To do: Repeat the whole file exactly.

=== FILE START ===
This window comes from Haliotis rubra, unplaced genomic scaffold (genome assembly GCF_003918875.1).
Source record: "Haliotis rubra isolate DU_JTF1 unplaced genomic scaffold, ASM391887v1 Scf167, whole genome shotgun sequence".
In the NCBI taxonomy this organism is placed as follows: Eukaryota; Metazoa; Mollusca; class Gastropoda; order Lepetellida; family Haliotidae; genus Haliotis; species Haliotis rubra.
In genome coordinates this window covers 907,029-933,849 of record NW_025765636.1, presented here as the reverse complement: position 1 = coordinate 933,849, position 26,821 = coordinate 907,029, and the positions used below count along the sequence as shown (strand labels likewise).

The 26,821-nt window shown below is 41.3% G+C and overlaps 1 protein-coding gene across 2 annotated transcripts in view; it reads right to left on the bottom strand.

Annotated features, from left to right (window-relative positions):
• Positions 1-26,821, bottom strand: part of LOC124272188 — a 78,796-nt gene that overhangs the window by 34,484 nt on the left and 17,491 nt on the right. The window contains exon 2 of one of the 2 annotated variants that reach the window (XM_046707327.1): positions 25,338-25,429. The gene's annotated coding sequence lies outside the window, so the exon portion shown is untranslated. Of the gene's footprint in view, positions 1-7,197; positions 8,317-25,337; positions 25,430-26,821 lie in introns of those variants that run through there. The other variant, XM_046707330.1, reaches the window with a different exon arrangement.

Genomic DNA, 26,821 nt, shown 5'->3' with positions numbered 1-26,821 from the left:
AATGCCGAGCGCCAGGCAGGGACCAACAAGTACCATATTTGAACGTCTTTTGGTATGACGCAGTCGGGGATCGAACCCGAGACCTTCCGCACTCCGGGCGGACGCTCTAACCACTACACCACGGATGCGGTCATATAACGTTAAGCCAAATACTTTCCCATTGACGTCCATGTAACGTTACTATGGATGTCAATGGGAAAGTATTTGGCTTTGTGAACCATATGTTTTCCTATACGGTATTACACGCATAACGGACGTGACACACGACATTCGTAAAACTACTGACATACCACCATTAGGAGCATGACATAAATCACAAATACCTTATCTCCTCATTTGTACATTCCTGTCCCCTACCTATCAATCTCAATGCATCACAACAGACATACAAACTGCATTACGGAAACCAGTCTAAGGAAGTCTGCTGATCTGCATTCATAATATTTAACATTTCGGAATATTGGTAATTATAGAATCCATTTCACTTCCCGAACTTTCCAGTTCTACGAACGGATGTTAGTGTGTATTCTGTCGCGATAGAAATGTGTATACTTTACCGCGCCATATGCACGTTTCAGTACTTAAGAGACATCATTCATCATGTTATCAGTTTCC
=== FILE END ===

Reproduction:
This window comes from Haliotis rubra, unplaced genomic scaffold (genome assembly GCF_003918875.1).
Source record: "Haliotis rubra isolate DU_JTF1 unplaced genomic scaffold, ASM391887v1 Scf167, whole genome shotgun sequence".
In the NCBI taxonomy this organism is placed as follows: Eukaryota; Metazoa; Mollusca; class Gastropoda; order Lepetellida; family Haliotidae; genus Haliotis; species Haliotis rubra.
In genome coordinates this window covers 907,029-933,849 of record NW_025765636.1, presented here as the reverse complement: position 1 = coordinate 933,849, position 26,821 = coordinate 907,029, and the positions used below count along the sequence as shown (strand labels likewise).

The 26,821-nt window shown below is 41.3% G+C and overlaps 1 protein-coding gene across 2 annotated transcripts in view; it reads right to left on the bottom strand.

Annotated features, from left to right (window-relative positions):
• Positions 1-26,821, bottom strand: part of LOC124272188 — a 78,796-nt gene that overhangs the window by 34,484 nt on the left and 17,491 nt on the right. The window contains exon 2 of one of the 2 annotated variants that reach the window (XM_046707327.1): positions 25,338-25,429. The gene's annotated coding sequence lies outside the window, so the exon portion shown is untranslated. Of the gene's footprint in view, positions 1-7,197; positions 8,317-25,337; positions 25,430-26,821 lie in introns of those variants that run through there. The other variant, XM_046707330.1, reaches the window with a different exon arrangement.

Genomic DNA, 26,821 nt, shown 5'->3' with positions numbered 1-26,821 from the left:
AATGCCGAGCGCCAGGCAGGGACCAACAAGTACCATATTTGAACGTCTTTTGGTATGACGCAGTCGGGGATCGAACCCGAGACCTTCCGCACTCCGGGCGGACGCTCTAACCACTACACCACGGATGCGGTCATATAACGTTAAGCCAAATACTTTCCCATTGACGTCCATGTAACGTTACTATGGATGTCAATGGGAAAGTATTTGGCTTTGTGAACCATATGTTTTCCTATACGGTATTACACGCATAACGGACGTGACACACGACATTCGTAAAACTACTGACATACCACCATTAGGAGCATGACATAAATCACAAATACCTTATCTCCTCATTTGTACATTCCTGTCCCCTACCTATCAATCTCAATGCATCACAACAGACATACAAACTGCATTACGGAAACCAGTCTAAGGAAGTCTGCTGATCTGCATTCATAATATTTAACATTTCGGAATATTGGTAATTATAGAATCCATTTCACTTCCCGAACTTTCCAGTTCTACGAACGGATGTTAGTGTGTATTCTGTCGCGATAGAAATGTGTATACTTTACCGCGCCATATGCACGTTTCAGTACTTAAGAGACATCATTCATCATGTTATCAGTTTCC